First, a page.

Like most parents, Jessica and Josh Swainston were excited to discover they were having a baby. But when they went to their first prenatal appointment, the Swainstons were given some heartbreaking news about their soon-to-be third child. Doctors didn’t think that the baby would survive through the pregnancy; they told the couple to prepare for a miscarriage.
Miraculously, when the couple went in for a 12 week checkup, doctors discovered that their little boy had actually grown, despite all odds. But then, at 21 weeks, the Swainstons found out what had caused concern at their very first ultrasound. Their baby had a congenital diaphragmatic hernia (CDH).
Affecting about 1 in 2,500 pregnancies, the condition causes a malformation of the diaphragm. In turn, the abdominal organs start to push themselves up into the lungs. Though doctors have learned how to better treat the condition, and morbidity rates have dropped, it is still considered a serious cause for concern when diagnosed.
Sadly, upon his delivery on July 10th at the University of Utah Hospital, the couple learned that the little boy they named Max was worse off than doctors had predicted. Given less than a 50 percent chance of survival, one of Max’s lungs was the size of a nickel, and the other one – his good one – had a leak in it. Heart weak, the tiny newborn also had an infection somewhere in his body. All of this was in addition to his hernia. In short, doctors expected the worst.
“They were taking him over to Primary Children’s Hospital right after he was born,” Jessica told KSL.com. “They wheeled my hospital bed over to the NICU window and told us to say our goodbyes. The doctors didn’t expect him to live very long.”
But, just like when his mother was pregnant with him, Max has continued to defy the odds at almost every turn.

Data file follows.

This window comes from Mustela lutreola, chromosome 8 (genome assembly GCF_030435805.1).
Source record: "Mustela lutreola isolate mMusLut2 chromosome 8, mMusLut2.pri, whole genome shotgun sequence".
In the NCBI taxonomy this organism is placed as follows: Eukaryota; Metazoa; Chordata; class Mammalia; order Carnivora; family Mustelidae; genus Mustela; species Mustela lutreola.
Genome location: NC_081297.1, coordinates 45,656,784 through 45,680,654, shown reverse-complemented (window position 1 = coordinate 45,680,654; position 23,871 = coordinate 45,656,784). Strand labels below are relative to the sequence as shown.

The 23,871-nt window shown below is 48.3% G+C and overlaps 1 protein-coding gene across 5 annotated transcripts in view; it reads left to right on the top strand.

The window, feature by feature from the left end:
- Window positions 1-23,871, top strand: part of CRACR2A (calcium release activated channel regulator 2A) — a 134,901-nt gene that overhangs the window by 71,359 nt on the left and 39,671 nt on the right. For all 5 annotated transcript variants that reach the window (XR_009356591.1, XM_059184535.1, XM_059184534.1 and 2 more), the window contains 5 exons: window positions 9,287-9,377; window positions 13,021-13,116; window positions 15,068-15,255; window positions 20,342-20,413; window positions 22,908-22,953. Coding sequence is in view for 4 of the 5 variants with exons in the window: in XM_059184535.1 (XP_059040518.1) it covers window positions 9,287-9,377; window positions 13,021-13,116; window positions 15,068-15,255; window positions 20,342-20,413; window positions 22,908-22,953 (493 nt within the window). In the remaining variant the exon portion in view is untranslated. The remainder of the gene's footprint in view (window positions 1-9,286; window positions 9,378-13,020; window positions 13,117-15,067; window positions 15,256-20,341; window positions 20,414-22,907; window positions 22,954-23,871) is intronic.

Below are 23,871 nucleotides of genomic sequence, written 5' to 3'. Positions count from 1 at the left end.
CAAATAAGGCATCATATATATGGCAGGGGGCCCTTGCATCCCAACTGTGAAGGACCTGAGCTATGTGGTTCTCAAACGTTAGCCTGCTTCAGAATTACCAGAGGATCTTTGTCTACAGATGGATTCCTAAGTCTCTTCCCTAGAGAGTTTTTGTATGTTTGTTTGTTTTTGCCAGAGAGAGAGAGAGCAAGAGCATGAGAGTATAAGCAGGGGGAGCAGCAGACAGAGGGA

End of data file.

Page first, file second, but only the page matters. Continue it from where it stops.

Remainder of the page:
“At one point, he went into cardiac arrest for 15 minutes,” Jessica said. “We just watched the doctors work and thought this might be it. But Max pulled through and is still with us.”
Now dubbed “Miracle Max” by his family, the little boy continues to improve. He’s been taken off some of his medications, and doctors are now monitoring his lung function to see how things go. While he may not be out of the woods yet, it seems there might very well be a chance that he’ll pull through.
But the family says, for now, they’re just taking it one day at a time. Prepared for the long and difficult journey ahead of them, they say they’re taking the time to enjoy the small miracles as they come.
“I got to hold Max for the first time after waiting 44 days,” Jessica said. “I never realized how much I took for granted holding my first two boys right away. We still have a really long road with Max, but we are so grateful for the miracles we have seen.”
Local representative for a national group called Cherubs, a CDH awareness organization, Josh Hensley and his wife have lost two daughters to CDH. He says it’s more common than people realize, and his organization’s goal is to educate while offering support to families affected by the condition.
“CDH occurs 1 in every 2,500 births in the United States. That rate is about the same for babies born with spinal bifida. We’re trying to raise awareness of CDH and help get more support for people who get the diagnosis,” Hensley told KSL.com. “We hear of people, when they find out their baby has CDH, have no idea there are so many other parents who have children with the same thing. What we really want to tell people going through this is ‘You’re not alone.’”
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